Federer the great

Four-time Wimbledon champion, two-time Australian Open champion and three-time U.S. Open champion. He is the King, the Tiger, the Swiss Express. Roger Federer is a man with a mission. He has proved that he is a true champion.

Federer now only needs to win the French Open title to prove that he is the undisputed king of tennis.

S. Bagawati Prasad, Chennai Peerless Krish

Your `U.S. Open Photoline' and the `Star Poster' — Martina Navratilova (Sportstar, Sept. 16) — were excellent.

With reference to `Down Memory Lane' (The Never-say-die Krish, Sportstar, Sept. 9), there is no doubt that Ramanathan Krishnan was peerless. He took Indian tennis to great heights. Krishnan's match against Thomas Koch during India versus Brazil Davis Cup tie in Calcutta was one of his best.

Now the mantle is with Leander Paes, who also plays his best tennis when representing India.

N. Viswanathan, Chennai Hockey blues

We had the misfortune of watching one of the most inept and timid displays by the Indian hockey team at the World Cup in Germany. One failed to understand the players' tendency to back-pass the ball at the slightest hint of a challenge from an opposing player. This negative mindset was so pronounced that I was astounded to watch one of the players hitting the ball back to the Indian circle off a long corner, while any other team would have hit it into the rival team's circle and tried to at least earn a penalty corner.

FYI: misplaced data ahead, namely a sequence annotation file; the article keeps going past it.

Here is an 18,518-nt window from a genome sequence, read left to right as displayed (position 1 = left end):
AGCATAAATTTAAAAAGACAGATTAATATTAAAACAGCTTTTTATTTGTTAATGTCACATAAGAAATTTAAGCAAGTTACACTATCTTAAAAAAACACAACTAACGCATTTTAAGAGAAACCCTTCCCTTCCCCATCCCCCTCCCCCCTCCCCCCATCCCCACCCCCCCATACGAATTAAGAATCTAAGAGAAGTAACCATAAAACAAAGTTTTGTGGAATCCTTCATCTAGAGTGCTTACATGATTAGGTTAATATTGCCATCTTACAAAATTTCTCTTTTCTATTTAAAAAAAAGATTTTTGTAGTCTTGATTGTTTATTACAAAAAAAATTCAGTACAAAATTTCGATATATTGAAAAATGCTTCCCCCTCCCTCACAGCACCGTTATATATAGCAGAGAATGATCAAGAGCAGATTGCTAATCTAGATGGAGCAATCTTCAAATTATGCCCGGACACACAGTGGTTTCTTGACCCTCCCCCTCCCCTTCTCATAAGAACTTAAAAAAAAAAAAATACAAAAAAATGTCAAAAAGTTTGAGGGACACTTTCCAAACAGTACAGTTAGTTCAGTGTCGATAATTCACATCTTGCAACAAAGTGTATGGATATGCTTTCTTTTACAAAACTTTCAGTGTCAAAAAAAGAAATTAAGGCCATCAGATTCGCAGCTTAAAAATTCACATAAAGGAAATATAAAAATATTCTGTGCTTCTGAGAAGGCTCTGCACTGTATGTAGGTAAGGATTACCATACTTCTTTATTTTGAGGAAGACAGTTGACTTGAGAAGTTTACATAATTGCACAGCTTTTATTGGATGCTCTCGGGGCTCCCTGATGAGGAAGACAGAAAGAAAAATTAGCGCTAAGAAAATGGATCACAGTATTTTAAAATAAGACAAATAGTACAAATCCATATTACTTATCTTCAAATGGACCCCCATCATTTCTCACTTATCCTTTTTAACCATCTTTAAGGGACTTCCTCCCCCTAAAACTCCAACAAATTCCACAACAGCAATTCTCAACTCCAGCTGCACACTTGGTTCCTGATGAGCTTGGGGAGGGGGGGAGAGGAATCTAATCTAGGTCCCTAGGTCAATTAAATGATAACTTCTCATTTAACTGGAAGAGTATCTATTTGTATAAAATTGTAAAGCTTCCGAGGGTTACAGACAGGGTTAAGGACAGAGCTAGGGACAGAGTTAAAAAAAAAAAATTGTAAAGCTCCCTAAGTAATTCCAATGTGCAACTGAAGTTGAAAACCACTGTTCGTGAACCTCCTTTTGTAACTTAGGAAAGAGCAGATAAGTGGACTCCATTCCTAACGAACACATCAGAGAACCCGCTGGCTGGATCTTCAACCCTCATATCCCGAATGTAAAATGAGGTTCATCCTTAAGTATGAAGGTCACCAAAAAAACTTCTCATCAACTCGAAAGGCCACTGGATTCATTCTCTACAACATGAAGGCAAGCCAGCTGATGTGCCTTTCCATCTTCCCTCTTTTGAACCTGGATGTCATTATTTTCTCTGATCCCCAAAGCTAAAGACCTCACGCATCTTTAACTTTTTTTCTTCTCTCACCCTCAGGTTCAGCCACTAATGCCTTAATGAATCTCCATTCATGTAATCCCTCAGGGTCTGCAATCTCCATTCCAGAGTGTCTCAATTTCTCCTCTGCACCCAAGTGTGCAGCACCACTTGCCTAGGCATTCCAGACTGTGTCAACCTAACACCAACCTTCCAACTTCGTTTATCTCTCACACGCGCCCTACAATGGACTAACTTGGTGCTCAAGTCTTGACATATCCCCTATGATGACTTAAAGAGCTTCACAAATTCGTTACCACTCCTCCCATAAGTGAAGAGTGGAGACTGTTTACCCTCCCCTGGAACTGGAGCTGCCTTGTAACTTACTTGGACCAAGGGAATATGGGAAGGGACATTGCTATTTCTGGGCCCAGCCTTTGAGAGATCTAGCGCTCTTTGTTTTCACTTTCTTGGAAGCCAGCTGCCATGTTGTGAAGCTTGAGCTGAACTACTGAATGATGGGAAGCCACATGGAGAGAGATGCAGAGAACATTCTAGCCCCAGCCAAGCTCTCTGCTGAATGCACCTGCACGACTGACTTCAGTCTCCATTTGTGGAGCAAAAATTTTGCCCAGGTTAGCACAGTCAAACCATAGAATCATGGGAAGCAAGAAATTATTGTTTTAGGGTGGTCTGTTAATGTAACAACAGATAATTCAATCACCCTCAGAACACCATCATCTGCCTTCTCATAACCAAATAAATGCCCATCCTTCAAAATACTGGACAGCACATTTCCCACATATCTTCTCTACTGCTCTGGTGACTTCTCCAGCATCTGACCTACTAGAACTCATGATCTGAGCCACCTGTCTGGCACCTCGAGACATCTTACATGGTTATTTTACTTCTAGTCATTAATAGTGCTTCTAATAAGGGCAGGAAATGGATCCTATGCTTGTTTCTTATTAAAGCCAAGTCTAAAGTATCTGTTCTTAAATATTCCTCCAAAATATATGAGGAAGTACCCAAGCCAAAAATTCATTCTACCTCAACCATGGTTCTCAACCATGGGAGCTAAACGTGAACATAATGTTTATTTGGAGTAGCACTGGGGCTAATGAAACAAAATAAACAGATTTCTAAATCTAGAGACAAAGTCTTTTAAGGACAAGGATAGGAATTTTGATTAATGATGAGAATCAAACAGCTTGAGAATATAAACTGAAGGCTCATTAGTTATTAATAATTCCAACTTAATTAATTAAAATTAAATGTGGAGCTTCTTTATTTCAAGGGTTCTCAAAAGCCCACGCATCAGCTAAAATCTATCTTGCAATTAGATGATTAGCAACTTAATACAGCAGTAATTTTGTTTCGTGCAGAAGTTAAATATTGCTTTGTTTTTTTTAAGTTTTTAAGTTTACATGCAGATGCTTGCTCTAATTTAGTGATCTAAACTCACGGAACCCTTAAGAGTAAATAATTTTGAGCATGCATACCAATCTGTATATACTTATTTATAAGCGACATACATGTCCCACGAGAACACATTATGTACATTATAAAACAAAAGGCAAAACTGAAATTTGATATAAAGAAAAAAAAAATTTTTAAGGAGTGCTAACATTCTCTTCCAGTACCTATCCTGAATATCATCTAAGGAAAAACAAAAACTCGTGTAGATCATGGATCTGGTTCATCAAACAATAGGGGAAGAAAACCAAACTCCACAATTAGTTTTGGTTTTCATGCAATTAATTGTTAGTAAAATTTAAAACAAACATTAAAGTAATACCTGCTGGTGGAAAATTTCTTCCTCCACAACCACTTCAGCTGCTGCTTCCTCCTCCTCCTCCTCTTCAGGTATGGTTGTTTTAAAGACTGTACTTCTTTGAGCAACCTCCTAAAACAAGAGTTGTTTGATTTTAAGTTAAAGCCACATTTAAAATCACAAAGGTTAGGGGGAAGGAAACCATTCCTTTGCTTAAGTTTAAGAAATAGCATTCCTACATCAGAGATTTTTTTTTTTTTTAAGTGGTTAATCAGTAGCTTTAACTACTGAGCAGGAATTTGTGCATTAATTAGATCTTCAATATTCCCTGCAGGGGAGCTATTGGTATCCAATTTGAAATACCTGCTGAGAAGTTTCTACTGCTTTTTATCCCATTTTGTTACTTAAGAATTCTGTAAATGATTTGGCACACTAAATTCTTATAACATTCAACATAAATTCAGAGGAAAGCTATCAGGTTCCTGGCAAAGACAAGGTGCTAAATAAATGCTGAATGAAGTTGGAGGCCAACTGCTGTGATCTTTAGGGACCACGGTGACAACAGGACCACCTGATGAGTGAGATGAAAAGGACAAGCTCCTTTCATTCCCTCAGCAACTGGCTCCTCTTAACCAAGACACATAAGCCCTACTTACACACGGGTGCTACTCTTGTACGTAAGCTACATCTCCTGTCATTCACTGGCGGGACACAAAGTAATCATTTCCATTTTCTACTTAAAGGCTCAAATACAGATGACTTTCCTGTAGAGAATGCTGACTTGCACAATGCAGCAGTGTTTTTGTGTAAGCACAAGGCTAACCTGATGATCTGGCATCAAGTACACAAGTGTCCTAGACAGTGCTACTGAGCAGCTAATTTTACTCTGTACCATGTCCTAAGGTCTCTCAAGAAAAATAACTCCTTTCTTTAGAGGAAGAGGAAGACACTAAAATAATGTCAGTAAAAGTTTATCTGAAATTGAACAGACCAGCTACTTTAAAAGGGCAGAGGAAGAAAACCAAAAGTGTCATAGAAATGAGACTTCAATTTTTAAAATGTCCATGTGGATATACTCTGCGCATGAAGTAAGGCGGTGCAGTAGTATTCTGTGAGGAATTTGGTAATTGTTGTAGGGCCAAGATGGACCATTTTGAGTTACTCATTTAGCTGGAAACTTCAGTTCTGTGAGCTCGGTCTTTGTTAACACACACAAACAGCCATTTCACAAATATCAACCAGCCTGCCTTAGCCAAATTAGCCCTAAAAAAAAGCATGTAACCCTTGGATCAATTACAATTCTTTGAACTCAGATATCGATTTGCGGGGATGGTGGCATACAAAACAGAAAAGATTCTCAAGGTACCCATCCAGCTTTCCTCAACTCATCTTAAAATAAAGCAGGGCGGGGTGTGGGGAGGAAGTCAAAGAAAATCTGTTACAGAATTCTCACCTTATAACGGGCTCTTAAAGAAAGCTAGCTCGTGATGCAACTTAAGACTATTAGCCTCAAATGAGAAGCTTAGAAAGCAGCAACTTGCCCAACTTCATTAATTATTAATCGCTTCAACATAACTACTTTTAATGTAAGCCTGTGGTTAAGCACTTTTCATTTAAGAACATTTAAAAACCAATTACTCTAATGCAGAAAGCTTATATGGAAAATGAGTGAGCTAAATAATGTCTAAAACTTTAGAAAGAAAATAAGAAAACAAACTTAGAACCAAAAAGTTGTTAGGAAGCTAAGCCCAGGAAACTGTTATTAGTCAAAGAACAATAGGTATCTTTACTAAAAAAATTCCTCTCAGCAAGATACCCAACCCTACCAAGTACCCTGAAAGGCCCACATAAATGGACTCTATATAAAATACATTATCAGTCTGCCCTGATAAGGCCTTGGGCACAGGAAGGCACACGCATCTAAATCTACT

Our team has developed back-passing into such a fine art. One felt that in case our players played facing their own goal, they would have reached the rival goal faster, courtesy back-passing!

Urgent measures need to be taken to change this negative mindset of the team in order to regain prestige in world hockey.

Mohan J. Thomas, Chennai Classy Sachin

Sachin Tendulkar returned to international cricket with a bang. What a knock it was against West Indies at the Kinrara Oval, Kuala Lumpur. He has once again proved, and reminded his critics, that he is in a different class.

Well done Sachin, keep it up. Shirish J. Buch, Rajkot Schumi is special

The Cover Story on Michael Schumacher was a veritable feast. While the over-riding will to win at all times may have made the German cross the thin line between sportsmanship and gamesmanship (even his brother Ralf was at the receiving end, once) sometimes, there is no denying his genius.

What makes Schumacher special, even amongst that rare breed we call genius, is his longevity. Usually for this rare breed of sportsmen there is a point of incandescence when they become the monarchs of all they survey, after which it is mostly a sad trek downhill (Beefy in that immortal `Botham's Ashes' in 1980-81; John McEnroe in 1984; Maradona in the 1986 World Cup, for instance, were never the same again after their stupendous performances).

Then there are the disciplined (discipline? A rare trait in a genius) lot among the geniuses, to which belongs Schumi, along with Pete Sampras and Sachin Tendulkar, who have not only extended their careers successfully (without even being at the top of their game) but have dictated terms to their younger and fitter rivals.

Suresh Manoharan, Hyderabad